Paula Vasco-Knight, 53, was given a suspended jail sentence at Exeter Crown Court after admitting one charge of fraud
A former NHS chief executive has been spared jail after more than £20,000 of taxpayer’s money was used for her husband to run a company from his garden shed.
Paula Vasco-Knight, 53, was handed a 16-month suspended jail sentence at Exeter Crown Court today.
The judge also ordered her to carry out 250 hours of unpaid work.
Her husband received 10 months’ imprisonment, also suspended for two years, and 150 hours of unpaid work.
Vasco-Knight was described during the trial as ‘dishonest in the extreme’ when she siphoned off the payments without telling colleagues that graphic designer ‘Steve’ was in fact her husband.
Stephen Vasco-Knight was paid £9,000 to design one newsletter and £11,072 to knock up a 200-page document on leadership called ‘Transform’ – described as a ‘complete sham’ because it never existed.
Vasco-Knight was the NHS lead on equality during her illustration 30 year career in the NHS as she became the organisation’s first-ever black chief executive.
She rose through the ranks one of the most prominent black executives in the UK, earning a salary of £165,00 a year.
She shook and sobbed uncontrollably as she changed her plea to one of the two charges of fraud. Her husband Stephen also admitted fraud.
The couple, from Runcorn in Cheshire, changed their pleas to guilty on the second day of the two-week trial.
Vasco-Knight, who rose from the ranks of nurse to chief executive during her 30-year NHS career, broke down in tears before entering her guilty plea.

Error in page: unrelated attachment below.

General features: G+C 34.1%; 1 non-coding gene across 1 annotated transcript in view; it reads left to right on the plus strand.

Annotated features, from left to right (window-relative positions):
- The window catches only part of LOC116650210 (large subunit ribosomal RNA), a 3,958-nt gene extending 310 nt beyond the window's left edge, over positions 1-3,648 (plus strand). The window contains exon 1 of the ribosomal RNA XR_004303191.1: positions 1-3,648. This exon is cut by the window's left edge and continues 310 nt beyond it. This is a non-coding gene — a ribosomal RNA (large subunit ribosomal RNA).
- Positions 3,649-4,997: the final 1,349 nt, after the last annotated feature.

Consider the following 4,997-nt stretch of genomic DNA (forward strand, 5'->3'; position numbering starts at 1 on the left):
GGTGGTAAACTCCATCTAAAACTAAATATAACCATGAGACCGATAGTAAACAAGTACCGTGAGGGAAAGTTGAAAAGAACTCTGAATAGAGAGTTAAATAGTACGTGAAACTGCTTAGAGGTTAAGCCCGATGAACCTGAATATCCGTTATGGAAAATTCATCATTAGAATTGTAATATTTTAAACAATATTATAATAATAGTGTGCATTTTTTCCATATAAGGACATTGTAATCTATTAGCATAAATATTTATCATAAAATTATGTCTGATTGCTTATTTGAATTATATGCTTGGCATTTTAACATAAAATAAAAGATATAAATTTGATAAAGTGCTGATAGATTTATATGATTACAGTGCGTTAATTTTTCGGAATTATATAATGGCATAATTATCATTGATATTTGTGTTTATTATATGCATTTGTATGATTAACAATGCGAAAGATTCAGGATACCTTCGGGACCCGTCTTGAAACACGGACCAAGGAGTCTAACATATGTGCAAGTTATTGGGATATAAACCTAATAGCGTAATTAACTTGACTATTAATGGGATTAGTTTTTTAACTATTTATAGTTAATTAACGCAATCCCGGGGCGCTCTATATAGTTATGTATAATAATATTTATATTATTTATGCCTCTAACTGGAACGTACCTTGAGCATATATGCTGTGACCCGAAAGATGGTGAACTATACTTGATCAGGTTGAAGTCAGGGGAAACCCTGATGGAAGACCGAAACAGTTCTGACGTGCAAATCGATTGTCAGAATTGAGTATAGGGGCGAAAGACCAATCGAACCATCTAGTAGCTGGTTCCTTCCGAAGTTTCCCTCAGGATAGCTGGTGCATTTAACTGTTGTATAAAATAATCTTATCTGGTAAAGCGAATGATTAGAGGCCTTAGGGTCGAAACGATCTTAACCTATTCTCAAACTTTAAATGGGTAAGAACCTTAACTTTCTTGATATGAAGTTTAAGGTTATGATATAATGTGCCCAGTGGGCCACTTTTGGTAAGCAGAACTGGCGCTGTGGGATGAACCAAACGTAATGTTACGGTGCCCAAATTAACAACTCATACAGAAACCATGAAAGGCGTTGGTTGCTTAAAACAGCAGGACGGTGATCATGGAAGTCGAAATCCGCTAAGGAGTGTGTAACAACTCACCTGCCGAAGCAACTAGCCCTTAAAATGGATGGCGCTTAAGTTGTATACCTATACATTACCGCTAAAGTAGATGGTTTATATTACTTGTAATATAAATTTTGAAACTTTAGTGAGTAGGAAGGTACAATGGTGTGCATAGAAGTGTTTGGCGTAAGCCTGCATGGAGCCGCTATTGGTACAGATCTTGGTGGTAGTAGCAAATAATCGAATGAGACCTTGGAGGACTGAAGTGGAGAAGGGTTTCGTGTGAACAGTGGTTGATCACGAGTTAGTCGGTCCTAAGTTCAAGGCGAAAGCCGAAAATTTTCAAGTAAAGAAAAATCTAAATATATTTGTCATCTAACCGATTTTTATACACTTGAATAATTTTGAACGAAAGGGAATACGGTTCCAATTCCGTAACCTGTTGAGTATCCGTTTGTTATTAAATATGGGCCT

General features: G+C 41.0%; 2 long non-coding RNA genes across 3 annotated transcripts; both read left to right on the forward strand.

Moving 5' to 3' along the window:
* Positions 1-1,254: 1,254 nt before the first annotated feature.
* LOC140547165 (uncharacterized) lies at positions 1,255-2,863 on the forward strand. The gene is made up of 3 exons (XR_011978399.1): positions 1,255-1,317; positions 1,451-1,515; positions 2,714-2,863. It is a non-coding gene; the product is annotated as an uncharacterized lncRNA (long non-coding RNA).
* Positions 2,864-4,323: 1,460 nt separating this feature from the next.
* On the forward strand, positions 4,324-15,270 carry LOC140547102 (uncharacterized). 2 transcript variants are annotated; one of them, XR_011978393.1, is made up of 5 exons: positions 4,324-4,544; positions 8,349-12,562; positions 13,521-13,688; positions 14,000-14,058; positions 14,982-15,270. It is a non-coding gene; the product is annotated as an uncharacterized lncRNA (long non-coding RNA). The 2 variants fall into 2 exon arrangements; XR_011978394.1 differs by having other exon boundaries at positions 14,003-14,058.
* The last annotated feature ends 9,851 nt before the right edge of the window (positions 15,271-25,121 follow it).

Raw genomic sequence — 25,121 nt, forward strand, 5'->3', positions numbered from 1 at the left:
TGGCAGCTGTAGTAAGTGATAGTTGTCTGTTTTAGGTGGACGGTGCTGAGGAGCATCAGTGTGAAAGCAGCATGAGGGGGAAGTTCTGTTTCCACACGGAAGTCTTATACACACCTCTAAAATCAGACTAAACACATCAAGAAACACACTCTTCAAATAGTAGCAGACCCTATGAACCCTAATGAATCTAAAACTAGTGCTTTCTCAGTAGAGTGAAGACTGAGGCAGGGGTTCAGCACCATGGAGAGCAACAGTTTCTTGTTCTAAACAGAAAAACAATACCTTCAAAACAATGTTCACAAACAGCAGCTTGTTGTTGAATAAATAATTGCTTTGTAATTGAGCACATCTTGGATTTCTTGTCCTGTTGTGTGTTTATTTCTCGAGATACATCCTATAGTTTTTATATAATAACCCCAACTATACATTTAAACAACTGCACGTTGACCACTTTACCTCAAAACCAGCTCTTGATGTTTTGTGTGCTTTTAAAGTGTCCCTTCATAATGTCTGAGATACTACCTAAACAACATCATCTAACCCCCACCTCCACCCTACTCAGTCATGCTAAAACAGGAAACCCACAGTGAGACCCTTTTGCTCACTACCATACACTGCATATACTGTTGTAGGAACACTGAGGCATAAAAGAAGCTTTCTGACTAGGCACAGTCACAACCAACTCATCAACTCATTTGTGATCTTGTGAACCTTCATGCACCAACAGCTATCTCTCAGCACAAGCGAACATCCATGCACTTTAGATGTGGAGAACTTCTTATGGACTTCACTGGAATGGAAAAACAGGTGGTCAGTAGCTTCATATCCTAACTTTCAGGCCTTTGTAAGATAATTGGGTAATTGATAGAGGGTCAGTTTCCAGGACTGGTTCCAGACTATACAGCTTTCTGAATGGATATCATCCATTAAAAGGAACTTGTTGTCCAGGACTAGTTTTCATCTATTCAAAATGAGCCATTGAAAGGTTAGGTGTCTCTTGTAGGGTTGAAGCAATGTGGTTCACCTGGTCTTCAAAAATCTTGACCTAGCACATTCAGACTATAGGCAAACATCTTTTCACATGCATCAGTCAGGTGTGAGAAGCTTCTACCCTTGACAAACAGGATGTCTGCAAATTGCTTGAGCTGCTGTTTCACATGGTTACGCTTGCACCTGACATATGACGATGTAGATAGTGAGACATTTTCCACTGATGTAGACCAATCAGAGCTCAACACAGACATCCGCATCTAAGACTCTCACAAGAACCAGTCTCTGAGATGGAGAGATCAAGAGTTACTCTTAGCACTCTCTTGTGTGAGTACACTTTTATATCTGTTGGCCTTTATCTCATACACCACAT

Paula Vasco-Knight (left) pictured leaving the court with her husband and brother (centre, right) during the two-week trial held in Exeter
She admitted abusing her position as CEO at the trust by authorising the £11,072 payment to her husband for the document.
Her husband also pleaded guilty to fraud by submitting a false invoice to the trust for the Transform document in November 2013.
During the trial, jurors heard Vasco-Knight commanded a £200,000 budget for her one-day-a-week role as the national lead for equalities.
In 2012, she used the fund to buy a MacBook Pro computer with QuarkXPress graphic design software – later admitting she could not use it.
Prosecutors claim Vasco-Knight used the computer, particularly the graphic design software, for his own business Thinking Caps.
Vasco-Knight was awarded a £10,000 bursary for leadership development in December 2012.
The following November, her husband submitted an invoice for £11,072 from the bursary funds for producing a document entitled Transform.
Weeks later, Vasco-Knight began chasing the payment, using her authorising number to approve it.
Exeter Crown Court where Vasco-Knight Vasco-Knight sobbed as she admitted to carrying out the fraud on the second day of the trial
She then asked the finance department if the money could be paid as a cheque. Her husband later produced his banking details.
Those details led to a link being made between Vasco-Knight and Thinking Caps.
Vasco-Knight did not provide a copy of Transform, which he claimed had been completed in 2013, until his interview in March 2015.
Many of the 200 pages were blank, except for the words ‘Think it, write it’, and passages of text were virtually verbatim from work published in 2014.
Vasco-Knight was the chief executive of South Devon NHS Foundation Trust until her resignation in 2014. She also worked for one day a week as the NHS’s head of equality and diversity, where she had control of a £200,000 annual budget.
She had been employed by the NHS for 30 years, starting as a nurse.
Her fall from grace began in 2015 when whistleblowers accused her of selecting her own daughter’s boyfriend as an equality and diversity manager at her own Trust.
The claims led to a chief executive quitting her job over ‘nepotism and favouritism’. She denied the claims and said she was victim of ‘personal slander.’
NHS senior manager Habib Naqvi, 39, was found not guilty of two charges of encouraging or assisting Mrs Vasco-Knight after the prosecution offered no evidence against him.